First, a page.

Copyright 2012 The Associated Press.
- Created on 16 September 2012
RIO DE JANEIRO (AP) — Wearing full-skirted white dresses and turbans, the religious leaders chanted blessings in an African language and sprinkled water on the concrete floor of a modest house near this city's port. Beneath their feet were the remains of tens of thousands of African slaves who had died shortly after arriving from their horrific sea voyage.
The bodies had been dumped into a fetid, open-air cemetery, often chopped up and mixed with trash. With the 15-minute ceremony this week, the Afro-Brazilian priests were finally giving the slaves at least the semblance of a proper burial centuries later.
"I thank God for this opportunity," said Edelzuita Lourdes de Santos Oliveira, or Mother Edelzuita, a well-known leader of a house practicing the candomble religion. "We honored our ancestors today with songs left by them."
It's been a long journey not just for the slaves but also for the owners of the house and others seeking to recognize the tragic history in a multiracial country that has often avoided its legacy of slavery and racism.
In this case, the remains were discovered by accident, when a couple bought the property in 1996 and started refurbishing it. In the following years, the bones had stayed in pits opened first by construction workers, then researchers. Now, visitors inside the house can look through glass pyramids onto exposed ground and the remains of some of the approximately 20,000 men, women and children interred there.
Most of the newcomers were Bantu, part of a broad grouping of ethnicities in south-central Africa. They had one common characteristic: They all believed that without a burial, they would not be able to reunite with their ancestors, according to researcher Julio Cesar Medeiros Pereira, author of a book about the cemetery.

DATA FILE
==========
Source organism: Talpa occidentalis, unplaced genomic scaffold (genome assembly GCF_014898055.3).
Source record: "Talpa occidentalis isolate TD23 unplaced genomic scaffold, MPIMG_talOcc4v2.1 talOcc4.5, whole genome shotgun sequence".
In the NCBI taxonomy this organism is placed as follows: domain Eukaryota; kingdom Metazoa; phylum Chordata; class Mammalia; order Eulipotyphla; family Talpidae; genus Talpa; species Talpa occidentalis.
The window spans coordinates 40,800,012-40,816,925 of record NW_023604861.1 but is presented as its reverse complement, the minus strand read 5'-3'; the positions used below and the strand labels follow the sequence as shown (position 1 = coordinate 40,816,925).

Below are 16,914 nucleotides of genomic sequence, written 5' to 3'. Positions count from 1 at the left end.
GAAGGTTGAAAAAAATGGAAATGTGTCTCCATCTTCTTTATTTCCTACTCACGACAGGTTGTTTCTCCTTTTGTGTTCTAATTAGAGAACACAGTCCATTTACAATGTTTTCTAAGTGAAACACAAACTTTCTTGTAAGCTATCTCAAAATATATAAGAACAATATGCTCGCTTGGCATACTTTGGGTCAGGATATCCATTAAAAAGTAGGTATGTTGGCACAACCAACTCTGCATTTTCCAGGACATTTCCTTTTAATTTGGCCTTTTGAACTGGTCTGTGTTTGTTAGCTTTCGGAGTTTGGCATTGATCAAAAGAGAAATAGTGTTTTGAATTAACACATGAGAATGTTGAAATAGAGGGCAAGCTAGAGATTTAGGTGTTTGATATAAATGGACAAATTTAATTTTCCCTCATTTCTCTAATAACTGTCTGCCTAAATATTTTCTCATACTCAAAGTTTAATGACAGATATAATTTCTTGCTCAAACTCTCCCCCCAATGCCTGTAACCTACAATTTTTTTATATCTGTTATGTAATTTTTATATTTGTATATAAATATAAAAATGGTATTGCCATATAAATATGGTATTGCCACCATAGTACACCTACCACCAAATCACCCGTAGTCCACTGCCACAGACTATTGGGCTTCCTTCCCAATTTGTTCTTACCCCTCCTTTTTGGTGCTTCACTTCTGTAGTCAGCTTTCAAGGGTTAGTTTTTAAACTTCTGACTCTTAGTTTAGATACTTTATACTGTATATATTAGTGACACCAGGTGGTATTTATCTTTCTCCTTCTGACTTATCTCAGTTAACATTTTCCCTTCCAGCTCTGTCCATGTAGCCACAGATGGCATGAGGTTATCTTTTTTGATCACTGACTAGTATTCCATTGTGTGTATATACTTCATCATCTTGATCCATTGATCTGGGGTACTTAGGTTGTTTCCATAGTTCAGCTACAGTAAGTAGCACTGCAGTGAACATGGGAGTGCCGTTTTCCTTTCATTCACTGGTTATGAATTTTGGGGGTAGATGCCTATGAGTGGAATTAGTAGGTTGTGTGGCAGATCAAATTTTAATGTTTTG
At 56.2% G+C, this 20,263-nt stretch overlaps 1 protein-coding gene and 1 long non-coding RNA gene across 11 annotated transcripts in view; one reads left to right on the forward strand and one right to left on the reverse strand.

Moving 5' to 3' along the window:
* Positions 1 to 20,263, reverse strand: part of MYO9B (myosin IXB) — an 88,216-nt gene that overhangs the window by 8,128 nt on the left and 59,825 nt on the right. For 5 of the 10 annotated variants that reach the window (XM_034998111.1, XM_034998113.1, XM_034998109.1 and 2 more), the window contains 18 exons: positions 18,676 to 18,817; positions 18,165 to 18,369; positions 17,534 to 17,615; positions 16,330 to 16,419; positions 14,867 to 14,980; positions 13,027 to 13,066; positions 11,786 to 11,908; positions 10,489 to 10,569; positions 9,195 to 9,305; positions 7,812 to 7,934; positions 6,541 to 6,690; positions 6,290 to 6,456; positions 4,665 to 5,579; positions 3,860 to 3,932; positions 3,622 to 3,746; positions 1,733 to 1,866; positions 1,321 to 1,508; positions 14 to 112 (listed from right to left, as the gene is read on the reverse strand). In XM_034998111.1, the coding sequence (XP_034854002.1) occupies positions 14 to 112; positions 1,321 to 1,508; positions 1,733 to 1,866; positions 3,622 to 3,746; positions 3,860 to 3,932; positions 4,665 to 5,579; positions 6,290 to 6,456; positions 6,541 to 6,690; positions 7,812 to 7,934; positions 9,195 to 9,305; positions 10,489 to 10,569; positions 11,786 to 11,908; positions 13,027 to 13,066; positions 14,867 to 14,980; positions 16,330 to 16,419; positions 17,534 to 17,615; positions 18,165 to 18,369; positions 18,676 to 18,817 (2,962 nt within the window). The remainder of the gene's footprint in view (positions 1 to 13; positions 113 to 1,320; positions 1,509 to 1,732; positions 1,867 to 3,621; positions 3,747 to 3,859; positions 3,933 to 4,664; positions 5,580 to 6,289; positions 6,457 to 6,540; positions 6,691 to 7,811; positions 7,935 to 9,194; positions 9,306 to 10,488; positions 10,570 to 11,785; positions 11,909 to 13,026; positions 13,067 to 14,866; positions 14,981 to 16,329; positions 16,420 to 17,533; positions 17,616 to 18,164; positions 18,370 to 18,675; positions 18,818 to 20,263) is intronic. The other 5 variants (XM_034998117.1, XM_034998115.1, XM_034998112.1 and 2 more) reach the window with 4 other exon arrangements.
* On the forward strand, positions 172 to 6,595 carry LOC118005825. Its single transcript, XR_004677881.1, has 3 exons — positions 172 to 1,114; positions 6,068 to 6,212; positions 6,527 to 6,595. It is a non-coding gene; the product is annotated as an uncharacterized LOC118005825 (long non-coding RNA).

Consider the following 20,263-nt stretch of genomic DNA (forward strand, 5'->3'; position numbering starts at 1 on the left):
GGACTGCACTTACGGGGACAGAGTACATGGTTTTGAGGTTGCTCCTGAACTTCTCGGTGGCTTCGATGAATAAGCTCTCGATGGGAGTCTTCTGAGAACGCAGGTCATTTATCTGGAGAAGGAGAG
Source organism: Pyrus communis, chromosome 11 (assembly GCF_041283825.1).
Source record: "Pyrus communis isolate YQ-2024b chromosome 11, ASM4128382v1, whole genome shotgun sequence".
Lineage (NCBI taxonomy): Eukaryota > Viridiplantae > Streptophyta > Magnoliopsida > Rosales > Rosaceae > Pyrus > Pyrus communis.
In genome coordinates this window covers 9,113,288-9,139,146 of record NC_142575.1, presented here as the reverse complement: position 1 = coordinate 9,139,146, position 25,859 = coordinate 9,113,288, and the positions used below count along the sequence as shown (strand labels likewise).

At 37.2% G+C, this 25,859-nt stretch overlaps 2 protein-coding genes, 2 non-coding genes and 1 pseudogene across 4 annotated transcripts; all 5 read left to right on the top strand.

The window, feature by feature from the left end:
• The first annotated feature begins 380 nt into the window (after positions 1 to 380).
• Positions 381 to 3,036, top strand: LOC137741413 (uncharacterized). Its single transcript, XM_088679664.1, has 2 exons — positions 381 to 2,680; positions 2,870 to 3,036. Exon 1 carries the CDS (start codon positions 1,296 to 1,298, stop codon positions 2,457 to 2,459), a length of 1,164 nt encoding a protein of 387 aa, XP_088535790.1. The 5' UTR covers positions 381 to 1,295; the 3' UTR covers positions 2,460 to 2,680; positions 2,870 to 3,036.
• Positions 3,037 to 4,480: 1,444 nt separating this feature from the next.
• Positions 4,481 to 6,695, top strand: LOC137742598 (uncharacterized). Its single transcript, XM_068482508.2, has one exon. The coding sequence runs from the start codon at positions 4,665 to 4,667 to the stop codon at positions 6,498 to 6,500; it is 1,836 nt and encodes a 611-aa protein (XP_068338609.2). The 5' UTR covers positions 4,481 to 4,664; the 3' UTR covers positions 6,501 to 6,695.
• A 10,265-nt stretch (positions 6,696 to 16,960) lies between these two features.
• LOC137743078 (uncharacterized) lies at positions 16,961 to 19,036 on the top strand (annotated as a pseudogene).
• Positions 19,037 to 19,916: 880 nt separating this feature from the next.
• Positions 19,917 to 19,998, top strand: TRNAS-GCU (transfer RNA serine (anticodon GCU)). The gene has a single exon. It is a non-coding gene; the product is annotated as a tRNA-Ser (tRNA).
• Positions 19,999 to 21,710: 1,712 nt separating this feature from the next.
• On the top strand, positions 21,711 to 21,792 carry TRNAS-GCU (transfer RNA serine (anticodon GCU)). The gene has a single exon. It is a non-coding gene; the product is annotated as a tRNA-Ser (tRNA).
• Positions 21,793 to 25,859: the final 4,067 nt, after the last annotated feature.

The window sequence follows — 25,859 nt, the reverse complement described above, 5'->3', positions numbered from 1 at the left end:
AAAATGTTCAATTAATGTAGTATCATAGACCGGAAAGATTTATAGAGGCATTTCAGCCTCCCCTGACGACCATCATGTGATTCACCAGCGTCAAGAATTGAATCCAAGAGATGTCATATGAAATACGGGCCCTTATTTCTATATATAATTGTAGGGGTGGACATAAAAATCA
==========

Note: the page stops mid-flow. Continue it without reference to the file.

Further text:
"What I'm feeling now is that these ancestors who for long years were buried here are finally living again," said Mother Edelzuita.
The cemetery was part of what was once the busiest slave-trading complex in the Americas. Up to a million men and women first stepped onto the New World here and were then held in some 50 warehouses nearby until their sale.
Many of the slaves died before being sold, weakened by the cross-Atlantic trip, and their bodies were buried in what was known as the "cemetery of new blacks," which operated in Rio between 1769 and 1830, though it was closer to a dump than a cemetery. Bodies of such "new blacks," called that because they had just arrived, were thrown into mass graves, burned, and their bones chopped up to make room for more. From some of the warehouses, the open-air cemetery could be seen and smelled, researchers said.
The owners of the house, Ana de la Merced Guimaraes and her husband Petrucio, have been instrumental in promoting research about the find and bringing attention to the remains. Over the years, they've relied largely on their own funds and the help of others to continue the project. Merced Guimaraes has also opened her home to visitors and held yearly gatherings on occasions such as May 13, commemorating the day slavery was abolished in Brazil.
Red tape and paltry resources slowed the process, but by 2005, Merced Guimaraes had established a research and educational organization, the Institute of New Blacks. A state grant allowed her to offer classes by a variety of experts on Brazil's African heritage. Last year, she said, 930 people attended seminars. Only now, with city resources, were they able to cover the gaping holes with glass - a recommendation of the religious leaders - and prepare the place for exhibit.